Viky, ah! Haago! Ok ok thanks :) And yes, "charge slip" it is.. :) "Saraswatige tuitionna" keLirlilla :)

Bit hawk, yeah I know.. :(.. and btw, I also have a liking for black ink!

Thenraj, yeah I do understand what you mean :) But really, other languages do not have to give way... in fact, they should be used all the more, after all it is your own language! :)

chitra said...

True, i enjoyed the chelpark ink and how I used to change the nib if it was broken for a mere 25 paise. Parker pens : too expensive but was a treasure to have.

now, even parker dont seem to be making nib pens. my son has just started using pens and he needs Gel pens. and he needs a white tape!!!

BTW, may i have your email id. mine is chiitra182@gmail.com. Thanks.

Vijay said...

Good take Viky...How about those nibs? My parents spent a fortune replacing them... and testing the pens against the school walls..

ALL the walls had ink on them (sometime the guy in front of you as well)

Anyone remember the orange colored President pen?

Anonymous said...

Remember Calligraphy pens!!

We used to cut the nibs on the tip and they would write just like the real calligraphy pens! (well, success rate was low :( )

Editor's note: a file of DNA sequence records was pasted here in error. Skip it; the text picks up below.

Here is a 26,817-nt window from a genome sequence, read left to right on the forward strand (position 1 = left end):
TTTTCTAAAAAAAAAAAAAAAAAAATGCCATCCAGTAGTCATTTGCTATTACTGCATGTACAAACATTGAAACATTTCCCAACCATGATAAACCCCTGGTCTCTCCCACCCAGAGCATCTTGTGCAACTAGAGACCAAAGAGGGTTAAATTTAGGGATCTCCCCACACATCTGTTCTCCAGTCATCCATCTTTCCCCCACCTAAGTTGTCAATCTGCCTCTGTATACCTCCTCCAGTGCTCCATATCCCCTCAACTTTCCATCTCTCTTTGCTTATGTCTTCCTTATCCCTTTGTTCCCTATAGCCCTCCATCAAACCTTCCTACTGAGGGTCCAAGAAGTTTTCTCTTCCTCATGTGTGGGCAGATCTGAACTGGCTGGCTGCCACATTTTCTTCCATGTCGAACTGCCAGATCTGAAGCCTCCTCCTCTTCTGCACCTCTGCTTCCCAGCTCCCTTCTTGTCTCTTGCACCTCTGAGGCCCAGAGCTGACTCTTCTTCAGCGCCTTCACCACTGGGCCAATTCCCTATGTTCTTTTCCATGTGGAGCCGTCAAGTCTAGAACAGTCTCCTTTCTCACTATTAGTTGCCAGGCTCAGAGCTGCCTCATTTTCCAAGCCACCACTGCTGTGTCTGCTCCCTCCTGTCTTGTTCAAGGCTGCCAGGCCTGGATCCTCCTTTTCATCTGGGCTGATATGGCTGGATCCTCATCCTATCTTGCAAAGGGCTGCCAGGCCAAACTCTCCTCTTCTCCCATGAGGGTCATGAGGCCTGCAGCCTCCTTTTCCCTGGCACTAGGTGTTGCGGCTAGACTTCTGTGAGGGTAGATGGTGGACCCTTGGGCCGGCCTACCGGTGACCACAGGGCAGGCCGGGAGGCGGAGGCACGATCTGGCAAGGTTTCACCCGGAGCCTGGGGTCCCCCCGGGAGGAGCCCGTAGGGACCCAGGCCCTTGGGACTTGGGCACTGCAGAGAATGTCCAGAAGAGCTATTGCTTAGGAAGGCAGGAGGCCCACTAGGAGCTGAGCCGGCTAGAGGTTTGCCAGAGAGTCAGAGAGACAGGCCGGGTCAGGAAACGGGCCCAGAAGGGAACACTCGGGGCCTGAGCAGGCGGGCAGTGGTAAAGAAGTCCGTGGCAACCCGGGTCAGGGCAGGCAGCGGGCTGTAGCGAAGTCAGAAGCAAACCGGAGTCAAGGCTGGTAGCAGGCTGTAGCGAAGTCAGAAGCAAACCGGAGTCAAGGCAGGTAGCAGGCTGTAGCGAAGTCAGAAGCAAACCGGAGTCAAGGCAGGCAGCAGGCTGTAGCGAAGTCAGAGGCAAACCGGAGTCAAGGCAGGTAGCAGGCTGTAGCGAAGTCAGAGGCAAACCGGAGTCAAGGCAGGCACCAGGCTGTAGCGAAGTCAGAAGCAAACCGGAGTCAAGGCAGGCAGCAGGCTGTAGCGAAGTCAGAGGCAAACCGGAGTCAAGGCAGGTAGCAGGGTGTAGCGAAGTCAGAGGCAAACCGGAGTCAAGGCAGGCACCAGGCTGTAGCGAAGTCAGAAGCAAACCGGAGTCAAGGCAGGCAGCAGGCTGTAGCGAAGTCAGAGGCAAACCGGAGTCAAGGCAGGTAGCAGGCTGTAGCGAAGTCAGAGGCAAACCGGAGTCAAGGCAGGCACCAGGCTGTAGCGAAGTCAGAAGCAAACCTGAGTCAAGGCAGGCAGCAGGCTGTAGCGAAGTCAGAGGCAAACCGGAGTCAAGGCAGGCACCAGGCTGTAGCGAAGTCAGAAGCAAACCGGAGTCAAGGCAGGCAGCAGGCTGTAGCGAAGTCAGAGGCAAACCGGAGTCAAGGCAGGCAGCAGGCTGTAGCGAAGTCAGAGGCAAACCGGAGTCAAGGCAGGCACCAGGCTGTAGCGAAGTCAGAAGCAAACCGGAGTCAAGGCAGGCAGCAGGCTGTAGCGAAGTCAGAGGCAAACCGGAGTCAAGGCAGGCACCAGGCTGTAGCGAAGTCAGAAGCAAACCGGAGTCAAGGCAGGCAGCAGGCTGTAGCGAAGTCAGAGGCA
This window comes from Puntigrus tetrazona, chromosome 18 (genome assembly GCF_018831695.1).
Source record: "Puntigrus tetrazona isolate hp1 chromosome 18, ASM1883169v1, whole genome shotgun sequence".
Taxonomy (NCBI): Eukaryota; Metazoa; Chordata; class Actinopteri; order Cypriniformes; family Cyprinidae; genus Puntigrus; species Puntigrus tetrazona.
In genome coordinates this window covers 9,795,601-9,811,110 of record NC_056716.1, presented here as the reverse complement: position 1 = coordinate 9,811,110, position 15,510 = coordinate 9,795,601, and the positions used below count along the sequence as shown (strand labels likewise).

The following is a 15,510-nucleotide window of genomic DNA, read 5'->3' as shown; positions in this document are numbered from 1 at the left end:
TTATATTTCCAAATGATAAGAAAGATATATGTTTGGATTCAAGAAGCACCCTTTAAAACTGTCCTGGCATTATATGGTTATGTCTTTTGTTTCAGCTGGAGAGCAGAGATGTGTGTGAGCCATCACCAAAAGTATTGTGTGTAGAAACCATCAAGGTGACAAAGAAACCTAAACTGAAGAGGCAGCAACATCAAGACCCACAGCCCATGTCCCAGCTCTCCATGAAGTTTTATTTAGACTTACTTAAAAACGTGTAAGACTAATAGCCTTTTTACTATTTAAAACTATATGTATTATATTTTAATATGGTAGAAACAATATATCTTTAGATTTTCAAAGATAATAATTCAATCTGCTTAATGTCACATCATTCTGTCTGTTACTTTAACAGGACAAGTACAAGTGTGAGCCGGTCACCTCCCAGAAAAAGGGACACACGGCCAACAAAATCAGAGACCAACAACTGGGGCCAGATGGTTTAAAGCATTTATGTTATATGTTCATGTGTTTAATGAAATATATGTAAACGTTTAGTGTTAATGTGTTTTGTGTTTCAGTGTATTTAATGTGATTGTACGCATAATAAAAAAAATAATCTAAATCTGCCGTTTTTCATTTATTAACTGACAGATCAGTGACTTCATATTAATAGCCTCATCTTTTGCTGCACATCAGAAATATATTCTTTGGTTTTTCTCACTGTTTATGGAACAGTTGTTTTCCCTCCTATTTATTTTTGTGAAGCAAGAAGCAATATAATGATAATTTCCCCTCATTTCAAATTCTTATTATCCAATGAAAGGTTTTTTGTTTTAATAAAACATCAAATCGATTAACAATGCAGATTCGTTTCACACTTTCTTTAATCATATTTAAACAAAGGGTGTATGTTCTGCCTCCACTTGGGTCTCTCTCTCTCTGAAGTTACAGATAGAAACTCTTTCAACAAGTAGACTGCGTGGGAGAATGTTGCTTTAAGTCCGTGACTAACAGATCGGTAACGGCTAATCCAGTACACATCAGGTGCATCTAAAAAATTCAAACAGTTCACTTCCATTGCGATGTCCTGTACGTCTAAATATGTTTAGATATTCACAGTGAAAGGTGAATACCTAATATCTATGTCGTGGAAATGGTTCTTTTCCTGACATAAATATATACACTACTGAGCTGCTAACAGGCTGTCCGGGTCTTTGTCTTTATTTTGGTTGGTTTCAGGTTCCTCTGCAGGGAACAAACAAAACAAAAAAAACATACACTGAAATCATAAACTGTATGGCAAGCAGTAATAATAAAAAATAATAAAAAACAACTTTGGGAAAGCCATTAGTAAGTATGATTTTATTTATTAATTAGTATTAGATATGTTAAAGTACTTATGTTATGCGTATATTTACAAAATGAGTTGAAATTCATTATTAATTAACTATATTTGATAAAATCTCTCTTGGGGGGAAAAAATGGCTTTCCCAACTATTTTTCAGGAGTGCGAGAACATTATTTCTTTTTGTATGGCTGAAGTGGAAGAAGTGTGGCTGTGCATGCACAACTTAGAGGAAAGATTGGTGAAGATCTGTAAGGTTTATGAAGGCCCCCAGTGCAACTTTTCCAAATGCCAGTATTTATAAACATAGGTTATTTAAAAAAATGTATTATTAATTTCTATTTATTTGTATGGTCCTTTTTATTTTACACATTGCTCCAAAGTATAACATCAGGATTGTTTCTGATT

And i also liked the way we used to refill the inks from other pens(using the tips)

Vedu

Anonymous said...

i guess i was an intermediate generation. i have never used or seen an "ink well" but i did get to use blotting paper :-).

btw, in my opinion, there is no royal blue like "chelpark royal blue." i used to like it so very much - it was my favourite ink.

later, i then graduated to the chinese (?) pointy pens (these were ink pens, but not the ones that you could refill, and definitely not ballpens - do you know what i mean?).

- s.b.

Anonymous said...

are you next going to write on carbon paper? :-)

- s.b.

Shruthi said...

Chitra, ah, I was actually wondering what the present trend is, thanks! :)

Vijay, I don't remember nib replacement at all... perhaps I was a very careful kid, compared to you..? ;)

Vedu Joshi, you seem to have tried out some interesting things - how did you do that? :O

S.B, are you talking about what they call felt pens?

Anonymous said...

i don't think that mine was a felt pen, but ... let me do some more research on a felt pen and i will let you know whether it was or not.

- s.b.

Anonymous said...

nope, the pen i was talking about does not look like any of these ...

- s.b.

Anonymous said...

Oh yes, they did wonders to ones handwriting. Even today I try writing something every once in a way with a fountain pen from a bygone era - just for the heck of it.
Very nice post. Thoroughly enjoyed reading it.

Shruthi said...

S.B., Ok, I think I know what you are talking about - somewhat like the Gel pens we have now... but with a long pointed tip... right?

Usha, Thank you :)

Rimpi said...

Hey Shruthi